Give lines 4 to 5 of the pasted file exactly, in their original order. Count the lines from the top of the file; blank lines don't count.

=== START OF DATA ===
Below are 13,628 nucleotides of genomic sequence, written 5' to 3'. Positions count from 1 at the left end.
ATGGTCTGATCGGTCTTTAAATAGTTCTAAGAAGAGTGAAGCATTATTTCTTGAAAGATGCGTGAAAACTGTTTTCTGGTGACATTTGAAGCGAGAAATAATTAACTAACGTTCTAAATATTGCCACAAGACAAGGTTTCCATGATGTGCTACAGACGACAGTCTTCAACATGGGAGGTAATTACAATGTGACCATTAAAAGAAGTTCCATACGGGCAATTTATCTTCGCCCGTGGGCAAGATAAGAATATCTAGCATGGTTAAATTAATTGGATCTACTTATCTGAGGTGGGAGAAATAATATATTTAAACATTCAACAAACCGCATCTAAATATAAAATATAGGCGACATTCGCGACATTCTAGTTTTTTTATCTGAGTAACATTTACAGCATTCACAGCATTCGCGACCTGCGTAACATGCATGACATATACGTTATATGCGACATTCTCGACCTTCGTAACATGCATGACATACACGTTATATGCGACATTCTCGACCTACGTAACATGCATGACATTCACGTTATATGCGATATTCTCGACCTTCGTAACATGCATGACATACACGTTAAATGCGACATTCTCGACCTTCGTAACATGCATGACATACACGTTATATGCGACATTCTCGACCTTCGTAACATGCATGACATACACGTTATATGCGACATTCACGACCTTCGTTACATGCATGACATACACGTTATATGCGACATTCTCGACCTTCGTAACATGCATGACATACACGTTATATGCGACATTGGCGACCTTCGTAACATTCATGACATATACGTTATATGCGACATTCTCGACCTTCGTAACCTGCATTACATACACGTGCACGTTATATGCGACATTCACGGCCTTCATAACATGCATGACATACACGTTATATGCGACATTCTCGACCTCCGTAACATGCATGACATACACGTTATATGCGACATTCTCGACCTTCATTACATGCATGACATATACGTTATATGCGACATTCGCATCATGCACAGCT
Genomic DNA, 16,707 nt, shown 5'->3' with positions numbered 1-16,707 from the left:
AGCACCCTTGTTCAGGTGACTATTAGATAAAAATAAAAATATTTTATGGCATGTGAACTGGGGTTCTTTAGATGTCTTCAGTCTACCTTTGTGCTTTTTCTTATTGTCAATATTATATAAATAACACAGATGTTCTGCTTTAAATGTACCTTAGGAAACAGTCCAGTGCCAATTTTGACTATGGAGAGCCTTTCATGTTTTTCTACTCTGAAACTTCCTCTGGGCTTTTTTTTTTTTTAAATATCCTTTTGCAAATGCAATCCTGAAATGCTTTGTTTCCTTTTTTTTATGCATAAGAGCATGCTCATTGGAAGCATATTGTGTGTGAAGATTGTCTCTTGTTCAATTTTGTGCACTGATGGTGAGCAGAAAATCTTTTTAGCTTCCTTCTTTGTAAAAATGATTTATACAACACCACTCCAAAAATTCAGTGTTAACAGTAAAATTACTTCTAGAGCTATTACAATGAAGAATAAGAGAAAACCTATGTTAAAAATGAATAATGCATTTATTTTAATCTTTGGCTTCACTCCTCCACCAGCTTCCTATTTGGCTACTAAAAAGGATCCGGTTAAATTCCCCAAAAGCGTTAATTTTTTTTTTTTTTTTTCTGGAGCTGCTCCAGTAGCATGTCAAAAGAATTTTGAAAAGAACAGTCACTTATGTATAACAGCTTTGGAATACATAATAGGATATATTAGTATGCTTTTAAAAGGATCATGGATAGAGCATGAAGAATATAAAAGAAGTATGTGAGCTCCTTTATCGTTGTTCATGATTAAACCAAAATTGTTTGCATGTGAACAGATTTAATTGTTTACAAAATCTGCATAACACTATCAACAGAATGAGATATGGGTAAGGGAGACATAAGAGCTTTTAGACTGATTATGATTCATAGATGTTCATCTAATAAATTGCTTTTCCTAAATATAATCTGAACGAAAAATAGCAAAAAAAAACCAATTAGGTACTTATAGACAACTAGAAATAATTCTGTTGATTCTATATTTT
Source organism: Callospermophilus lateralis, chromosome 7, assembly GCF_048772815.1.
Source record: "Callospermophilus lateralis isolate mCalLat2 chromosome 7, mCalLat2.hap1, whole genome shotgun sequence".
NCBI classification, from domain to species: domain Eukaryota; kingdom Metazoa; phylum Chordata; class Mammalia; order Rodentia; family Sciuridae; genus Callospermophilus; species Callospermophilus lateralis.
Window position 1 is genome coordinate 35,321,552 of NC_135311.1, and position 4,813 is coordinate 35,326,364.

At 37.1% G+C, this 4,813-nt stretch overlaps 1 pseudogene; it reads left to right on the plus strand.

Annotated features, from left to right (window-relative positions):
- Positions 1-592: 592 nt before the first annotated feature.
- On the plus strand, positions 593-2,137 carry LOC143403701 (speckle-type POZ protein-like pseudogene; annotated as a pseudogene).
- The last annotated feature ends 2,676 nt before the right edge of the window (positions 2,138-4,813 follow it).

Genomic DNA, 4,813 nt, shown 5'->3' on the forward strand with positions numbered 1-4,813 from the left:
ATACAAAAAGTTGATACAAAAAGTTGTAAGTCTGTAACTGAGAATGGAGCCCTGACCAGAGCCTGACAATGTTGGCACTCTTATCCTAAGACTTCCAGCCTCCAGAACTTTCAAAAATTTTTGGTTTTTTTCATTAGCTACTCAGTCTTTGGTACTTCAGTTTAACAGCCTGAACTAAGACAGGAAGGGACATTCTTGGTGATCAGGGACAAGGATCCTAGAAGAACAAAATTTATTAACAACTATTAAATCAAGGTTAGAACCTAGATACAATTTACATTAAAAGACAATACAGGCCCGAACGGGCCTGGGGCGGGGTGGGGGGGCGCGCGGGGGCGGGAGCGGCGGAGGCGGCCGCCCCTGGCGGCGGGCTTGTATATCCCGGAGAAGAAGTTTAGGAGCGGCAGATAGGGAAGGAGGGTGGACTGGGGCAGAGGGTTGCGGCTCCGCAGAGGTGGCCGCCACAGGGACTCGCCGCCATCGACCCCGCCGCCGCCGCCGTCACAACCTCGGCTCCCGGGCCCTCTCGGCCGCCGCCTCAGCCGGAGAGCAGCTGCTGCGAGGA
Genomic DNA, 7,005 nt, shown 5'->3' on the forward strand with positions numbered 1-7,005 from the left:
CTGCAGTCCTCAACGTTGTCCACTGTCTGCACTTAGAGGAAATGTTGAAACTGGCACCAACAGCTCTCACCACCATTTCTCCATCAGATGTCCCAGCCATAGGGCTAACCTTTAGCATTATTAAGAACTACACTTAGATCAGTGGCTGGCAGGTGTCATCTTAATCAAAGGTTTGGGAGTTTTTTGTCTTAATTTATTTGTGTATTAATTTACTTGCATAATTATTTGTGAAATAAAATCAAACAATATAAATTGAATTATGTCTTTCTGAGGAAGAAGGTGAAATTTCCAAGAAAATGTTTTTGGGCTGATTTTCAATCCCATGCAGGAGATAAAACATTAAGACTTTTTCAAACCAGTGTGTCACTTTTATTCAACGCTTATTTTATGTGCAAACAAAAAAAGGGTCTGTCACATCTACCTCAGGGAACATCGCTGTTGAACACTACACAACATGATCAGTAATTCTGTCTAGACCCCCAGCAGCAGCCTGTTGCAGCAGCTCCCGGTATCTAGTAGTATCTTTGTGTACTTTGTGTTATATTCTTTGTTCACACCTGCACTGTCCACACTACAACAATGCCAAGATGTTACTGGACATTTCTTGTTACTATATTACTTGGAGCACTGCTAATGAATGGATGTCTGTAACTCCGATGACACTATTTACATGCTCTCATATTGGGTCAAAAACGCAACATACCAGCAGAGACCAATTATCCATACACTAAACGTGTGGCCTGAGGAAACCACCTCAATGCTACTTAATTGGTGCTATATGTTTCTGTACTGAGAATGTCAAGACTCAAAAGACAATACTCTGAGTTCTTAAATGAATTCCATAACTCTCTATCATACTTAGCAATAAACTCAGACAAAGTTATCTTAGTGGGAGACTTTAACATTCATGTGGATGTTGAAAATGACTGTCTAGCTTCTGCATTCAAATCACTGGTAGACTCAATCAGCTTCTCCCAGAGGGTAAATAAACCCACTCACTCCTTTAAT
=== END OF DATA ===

AGCACCCTTGTTCAGGTGACTATTAGATAAAAATAAAAATATTTTATGGCATGTGAACTGGGGTTCTTTAGATGTCTTCAGTCTACCTTTGTGCTTTTTCTTATTGTCAATATTATATAAATAACACAGATGTTCTGCTTTAAATGTACCTTAGGAAACAGTCCAGTGCCAATTTTGACTATGGAGAGCCTTTCATGTTTTTCTACTCTGAAACTTCCTCTGGGCTTTTTTTTTTTTTAAATATCCTTTTGCAAATGCAATCCTGAAATGCTTTGTTTCCTTTTTTTTATGCATAAGAGCATGCTCATTGGAAGCATATTGTGTGTGAAGATTGTCTCTTGTTCAATTTTGTGCACTGATGGTGAGCAGAAAATCTTTTTAGCTTCCTTCTTTGTAAAAATGATTTATACAACACCACTCCAAAAATTCAGTGTTAACAGTAAAATTACTTCTAGAGCTATTACAATGAAGAATAAGAGAAAACCTATGTTAAAAATGAATAATGCATTTATTTTAATCTTTGGCTTCACTCCTCCACCAGCTTCCTATTTGGCTACTAAAAAGGATCCGGTTAAATTCCCCAAAAGCGTTAATTTTTTTTTTTTTTTTTCTGGAGCTGCTCCAGTAGCATGTCAAAAGAATTTTGAAAAGAACAGTCACTTATGTATAACAGCTTTGGAATACATAATAGGATATATTAGTATGCTTTTAAAAGGATCATGGATAGAGCATGAAGAATATAAAAGAAGTATGTGAGCTCCTTTATCGTTGTTCATGATTAAACCAAAATTGTTTGCATGTGAACAGATTTAATTGTTTACAAAATCTGCATAACACTATCAACAGAATGAGATATGGGTAAGGGAGACATAAGAGCTTTTAGACTGATTATGATTCATAGATGTTCATCTAATAAATTGCTTTTCCTAAATATAATCTGAACGAAAAATAGCAAAAAAAAACCAATTAGGTACTTATAGACAACTAGAAATAATTCTGTTGATTCTATATTTT
Source organism: Callospermophilus lateralis, chromosome 7, assembly GCF_048772815.1.